February 15 2017

The Building Blocks of a Powerful Landing Page

Example landing pageYour website is like a department store full of information and resources. Some visitors come in on a regular basis, others only once. Some like to browse many different departments, while others know exactly what they want when they walk in the door. Additionally, some visitors might come in through your homepage (your front door), while others use many of the other entrances available to them. For visitors that know exactly what they came for, coming in through your front door might distract them from their goal. This is where landing pages become vital.

If you’re driving traffic to your site via outbound marketing channels, you’ll want to make sure those visitors arrive in a room that’s built for maximum effectiveness – and solely focused on converting to the next stage in the buyer journey. This room is your landing page. All elements of landing pages – from design, content, and functionality - need to work together to drive your visitors towards action and ultimately toward achieving your marketing goals.

Funnel your visitors towards conversion, not confusion

If you’re creating a landing page for a campaign, you most definitely have other pages on your website that are completely unrelated to the campaign. The last thing you want to do is spend time and money bringing in visitors, only to have them leave your landing page for a completely unrelated product or solution. The only way visitors should be able to leave the landing page is by completing a conversion, or closing the window.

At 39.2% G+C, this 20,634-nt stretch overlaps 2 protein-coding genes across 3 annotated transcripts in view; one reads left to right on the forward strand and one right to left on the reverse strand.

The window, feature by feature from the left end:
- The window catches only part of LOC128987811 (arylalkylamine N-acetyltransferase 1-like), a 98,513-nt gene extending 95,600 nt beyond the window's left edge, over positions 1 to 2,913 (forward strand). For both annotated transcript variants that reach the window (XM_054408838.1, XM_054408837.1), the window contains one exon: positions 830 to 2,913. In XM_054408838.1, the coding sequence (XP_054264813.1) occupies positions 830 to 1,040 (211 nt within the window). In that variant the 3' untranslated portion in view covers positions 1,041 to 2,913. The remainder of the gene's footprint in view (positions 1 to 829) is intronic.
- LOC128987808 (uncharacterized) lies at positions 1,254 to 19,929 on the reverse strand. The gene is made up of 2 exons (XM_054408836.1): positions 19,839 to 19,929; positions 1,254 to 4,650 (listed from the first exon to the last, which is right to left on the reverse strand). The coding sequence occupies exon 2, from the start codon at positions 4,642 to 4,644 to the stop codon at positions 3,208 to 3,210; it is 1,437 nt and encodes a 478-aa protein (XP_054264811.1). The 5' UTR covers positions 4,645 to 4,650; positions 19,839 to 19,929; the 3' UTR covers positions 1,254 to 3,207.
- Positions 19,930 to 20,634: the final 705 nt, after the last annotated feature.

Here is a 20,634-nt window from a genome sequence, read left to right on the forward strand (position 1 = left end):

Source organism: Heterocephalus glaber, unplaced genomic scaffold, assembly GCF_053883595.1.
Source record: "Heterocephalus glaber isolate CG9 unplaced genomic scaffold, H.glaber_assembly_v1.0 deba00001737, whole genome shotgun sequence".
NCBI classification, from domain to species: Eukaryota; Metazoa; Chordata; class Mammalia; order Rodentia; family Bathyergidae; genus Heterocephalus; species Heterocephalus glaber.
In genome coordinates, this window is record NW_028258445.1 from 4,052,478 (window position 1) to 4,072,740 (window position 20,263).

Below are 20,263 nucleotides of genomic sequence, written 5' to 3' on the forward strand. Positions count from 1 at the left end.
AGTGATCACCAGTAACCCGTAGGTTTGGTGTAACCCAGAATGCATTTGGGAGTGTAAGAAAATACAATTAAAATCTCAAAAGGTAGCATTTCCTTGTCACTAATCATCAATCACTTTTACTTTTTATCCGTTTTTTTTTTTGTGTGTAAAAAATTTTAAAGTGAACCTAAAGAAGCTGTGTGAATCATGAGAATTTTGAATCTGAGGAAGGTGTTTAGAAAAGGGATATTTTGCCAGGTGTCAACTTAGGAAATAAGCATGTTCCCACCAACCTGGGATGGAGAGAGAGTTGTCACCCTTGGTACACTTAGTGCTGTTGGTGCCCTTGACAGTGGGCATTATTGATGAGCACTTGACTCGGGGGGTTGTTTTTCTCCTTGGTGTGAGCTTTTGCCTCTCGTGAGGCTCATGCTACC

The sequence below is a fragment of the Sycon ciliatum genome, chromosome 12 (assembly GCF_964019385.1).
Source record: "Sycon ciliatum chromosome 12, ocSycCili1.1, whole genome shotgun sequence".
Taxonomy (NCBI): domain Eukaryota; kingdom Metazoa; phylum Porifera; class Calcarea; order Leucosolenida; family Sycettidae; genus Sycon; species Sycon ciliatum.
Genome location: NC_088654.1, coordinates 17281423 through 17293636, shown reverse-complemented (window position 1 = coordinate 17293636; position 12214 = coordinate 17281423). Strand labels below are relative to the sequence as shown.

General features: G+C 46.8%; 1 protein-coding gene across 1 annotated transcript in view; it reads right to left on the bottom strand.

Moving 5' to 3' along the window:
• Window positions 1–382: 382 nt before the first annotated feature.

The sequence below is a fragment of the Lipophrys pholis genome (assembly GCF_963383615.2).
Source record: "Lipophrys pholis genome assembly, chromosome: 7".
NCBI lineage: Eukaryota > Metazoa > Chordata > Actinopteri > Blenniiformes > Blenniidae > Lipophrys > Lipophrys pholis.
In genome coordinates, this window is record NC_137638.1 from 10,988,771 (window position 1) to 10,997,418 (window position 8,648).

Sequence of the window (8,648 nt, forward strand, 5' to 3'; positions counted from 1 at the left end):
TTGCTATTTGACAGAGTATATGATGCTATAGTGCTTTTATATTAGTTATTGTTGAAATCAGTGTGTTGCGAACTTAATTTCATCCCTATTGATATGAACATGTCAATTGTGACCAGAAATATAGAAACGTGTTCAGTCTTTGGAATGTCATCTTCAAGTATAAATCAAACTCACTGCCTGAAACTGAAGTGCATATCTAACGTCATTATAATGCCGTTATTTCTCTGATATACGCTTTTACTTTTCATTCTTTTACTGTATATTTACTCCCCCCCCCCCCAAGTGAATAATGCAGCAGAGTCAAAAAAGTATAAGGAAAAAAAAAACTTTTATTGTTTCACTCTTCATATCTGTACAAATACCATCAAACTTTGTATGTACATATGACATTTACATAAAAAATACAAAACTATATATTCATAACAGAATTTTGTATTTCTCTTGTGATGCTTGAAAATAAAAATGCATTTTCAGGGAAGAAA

So, rule number one of creating great landing pages is to eliminate site navigation, and to minimize links to other site content. Content on landing pages should be simple and benefit-focused, but if you still have a lot to say, use tools like tabs or accordions to streamline the content presentation. If you do have to link landing page visitors to other sections of your website, you should monitor that click traffic through an analytics platform for high abandonment rates. Additionally, you can set those links to open in a new tab or window so that your landing page remains accessible throughout their visit.

Greet them with a smile

When a visitor arrives on your landing page, you have a limited amount of time to engage with them. Attention spans are only so long, so you’ll want to make sure you’re putting your best foot forward, addressing key product features to hook in your audience, and making the desired action immediately clear. Visitors want to see relevant content that can be quickly absorbed, not a wall of text they’ll need to spend ten minutes reading. Recommendations include a powerful headline, bulleted content summarizing offer features, highlighting a featured rate or a limited time discount ”above the fold”, and including an interactive widget allowing users to quickly calculate payments, or video to foster engagement.